A bill that would require the breaking out of data to better understand the unique health needs of the various Asian American subgroups has been signed by California Governor Jerry Brown.
AB 1726 by Assemblymember Rob Bonta (D-Oakland) would disaggregate data to reveal the rates of major diseases and leading causes of death among various API ethnic groups.
“The population of California is uniquely diverse, especially within the API community. There are more than 23 distinct communities within the Asian American population and 19 within the Native Hawaiian and Pacific Islander population. AB 1726 will give us a clearer pathway to formulate policy focused on positive outcomes for our specific API communities,” Bonta said.
“While we share some of the same challenges, such as language access issues, racial discrimination, and obstacles born of immigration, each of our diverse communities has different social and economic outcomes that need to be addressed appropriately,” Bonta said.
The bill had to be watered down to specifically exclude the disaggregation of education data. Mostly Chinese first generation groups feared such data would be used against them in university admissions and waged a vigorous fight that threatened the entire bill.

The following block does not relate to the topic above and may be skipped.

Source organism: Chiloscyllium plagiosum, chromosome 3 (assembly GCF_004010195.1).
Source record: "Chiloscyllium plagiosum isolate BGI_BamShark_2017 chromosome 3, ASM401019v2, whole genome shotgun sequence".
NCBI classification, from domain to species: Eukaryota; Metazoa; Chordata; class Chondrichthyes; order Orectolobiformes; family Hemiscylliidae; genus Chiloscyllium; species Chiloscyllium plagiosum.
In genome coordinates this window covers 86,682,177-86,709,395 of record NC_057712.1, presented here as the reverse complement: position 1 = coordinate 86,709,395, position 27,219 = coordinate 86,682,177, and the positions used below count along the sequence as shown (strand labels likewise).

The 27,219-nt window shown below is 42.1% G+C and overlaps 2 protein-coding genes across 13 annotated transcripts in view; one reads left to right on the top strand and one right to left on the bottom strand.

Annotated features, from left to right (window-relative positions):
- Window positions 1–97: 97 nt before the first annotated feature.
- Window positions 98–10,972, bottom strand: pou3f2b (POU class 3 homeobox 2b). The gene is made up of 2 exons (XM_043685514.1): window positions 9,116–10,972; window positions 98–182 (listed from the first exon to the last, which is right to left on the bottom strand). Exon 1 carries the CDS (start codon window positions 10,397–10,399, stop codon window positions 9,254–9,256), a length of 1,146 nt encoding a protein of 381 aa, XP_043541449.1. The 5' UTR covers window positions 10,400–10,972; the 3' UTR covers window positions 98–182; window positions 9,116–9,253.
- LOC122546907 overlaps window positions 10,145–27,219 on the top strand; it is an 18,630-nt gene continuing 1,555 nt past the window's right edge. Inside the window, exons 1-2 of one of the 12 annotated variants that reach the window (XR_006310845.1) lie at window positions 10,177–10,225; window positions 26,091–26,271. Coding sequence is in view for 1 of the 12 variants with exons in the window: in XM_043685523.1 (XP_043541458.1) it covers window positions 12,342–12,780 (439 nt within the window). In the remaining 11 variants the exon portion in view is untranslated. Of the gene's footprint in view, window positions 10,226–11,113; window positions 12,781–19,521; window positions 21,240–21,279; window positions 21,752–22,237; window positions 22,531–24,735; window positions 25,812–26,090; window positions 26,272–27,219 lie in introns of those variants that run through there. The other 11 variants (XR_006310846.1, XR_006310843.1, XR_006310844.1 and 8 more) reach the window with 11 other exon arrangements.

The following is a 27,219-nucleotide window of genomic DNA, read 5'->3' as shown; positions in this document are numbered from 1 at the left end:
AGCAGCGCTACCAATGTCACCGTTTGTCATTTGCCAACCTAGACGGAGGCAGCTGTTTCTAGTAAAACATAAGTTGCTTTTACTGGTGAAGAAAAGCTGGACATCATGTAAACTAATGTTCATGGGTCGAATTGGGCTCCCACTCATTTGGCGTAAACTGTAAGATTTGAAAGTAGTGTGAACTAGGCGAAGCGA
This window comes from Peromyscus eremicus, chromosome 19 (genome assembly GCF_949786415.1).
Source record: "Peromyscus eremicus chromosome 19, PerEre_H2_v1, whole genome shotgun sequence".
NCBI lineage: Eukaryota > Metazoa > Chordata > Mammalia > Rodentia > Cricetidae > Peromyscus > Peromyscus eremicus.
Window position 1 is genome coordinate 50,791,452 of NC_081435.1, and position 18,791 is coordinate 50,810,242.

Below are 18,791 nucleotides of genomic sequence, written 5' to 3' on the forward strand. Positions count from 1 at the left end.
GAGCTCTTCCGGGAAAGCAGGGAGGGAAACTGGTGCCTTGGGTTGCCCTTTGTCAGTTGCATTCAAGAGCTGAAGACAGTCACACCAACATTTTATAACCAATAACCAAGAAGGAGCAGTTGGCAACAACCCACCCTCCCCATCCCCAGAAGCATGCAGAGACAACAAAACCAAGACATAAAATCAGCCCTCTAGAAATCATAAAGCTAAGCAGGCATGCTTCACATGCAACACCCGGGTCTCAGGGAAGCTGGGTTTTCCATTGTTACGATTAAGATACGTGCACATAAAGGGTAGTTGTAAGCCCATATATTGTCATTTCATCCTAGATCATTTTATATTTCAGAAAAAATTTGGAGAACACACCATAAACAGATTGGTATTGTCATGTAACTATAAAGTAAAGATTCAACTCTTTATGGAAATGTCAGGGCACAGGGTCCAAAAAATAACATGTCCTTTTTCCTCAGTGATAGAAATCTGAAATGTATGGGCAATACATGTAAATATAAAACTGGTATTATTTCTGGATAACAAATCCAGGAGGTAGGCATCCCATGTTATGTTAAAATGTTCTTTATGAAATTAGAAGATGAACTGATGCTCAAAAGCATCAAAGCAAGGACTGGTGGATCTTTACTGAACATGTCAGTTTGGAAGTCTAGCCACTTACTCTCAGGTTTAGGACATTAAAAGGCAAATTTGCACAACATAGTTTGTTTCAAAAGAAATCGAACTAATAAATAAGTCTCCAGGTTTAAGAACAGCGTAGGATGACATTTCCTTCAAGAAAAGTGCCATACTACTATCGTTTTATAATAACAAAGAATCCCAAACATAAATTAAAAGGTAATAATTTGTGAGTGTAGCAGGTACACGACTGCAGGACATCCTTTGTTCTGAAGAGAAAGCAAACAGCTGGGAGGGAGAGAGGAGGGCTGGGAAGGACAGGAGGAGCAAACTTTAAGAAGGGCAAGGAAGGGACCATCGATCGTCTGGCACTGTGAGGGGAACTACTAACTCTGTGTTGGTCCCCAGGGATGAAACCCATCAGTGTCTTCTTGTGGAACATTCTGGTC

The bill however, remains significant given the high rate of Hep B and smoking in the Chinese community, the consumption of alcohol in the Korean community and the varying disease rates, health insurance coverage, and birth and death rates among the different subgroups.
Various API groups joined with Bonta in praising Governor Brown, who vetoed similar legislation last year, in signing AB1726.
“Since our organization was established 30 years ago, APIAHF has advocated for the collection and reporting of disaggregated data to provide an accurate picture of the health status of AA and NHPI communities,” said Kathy Ko Chin, President and Chief Executive Officer of Asian & Pacific Islander American Health Forum. “The Governor’s approval of AB 1726 takes an important step toward addressing the health disparities affecting these communities in California.”
“SEARAC celebrates today’s signing of The AHEAD Act as a big step forward for equity and our communities by revealing chronic health disparities for immigrant and refugee communities such as Southeast Asian Americans whose health needs have been institutionally concealed and ignored for too long,” said Quyen Dinh, Executive Director, Southeast Asia Resource Action Center. “Increased data will empower physicians, public health professionals, policy makers, and community members to responsibly tailor community-driven solutions that recognize and address the unique needs of our increasingly diverse communities.”
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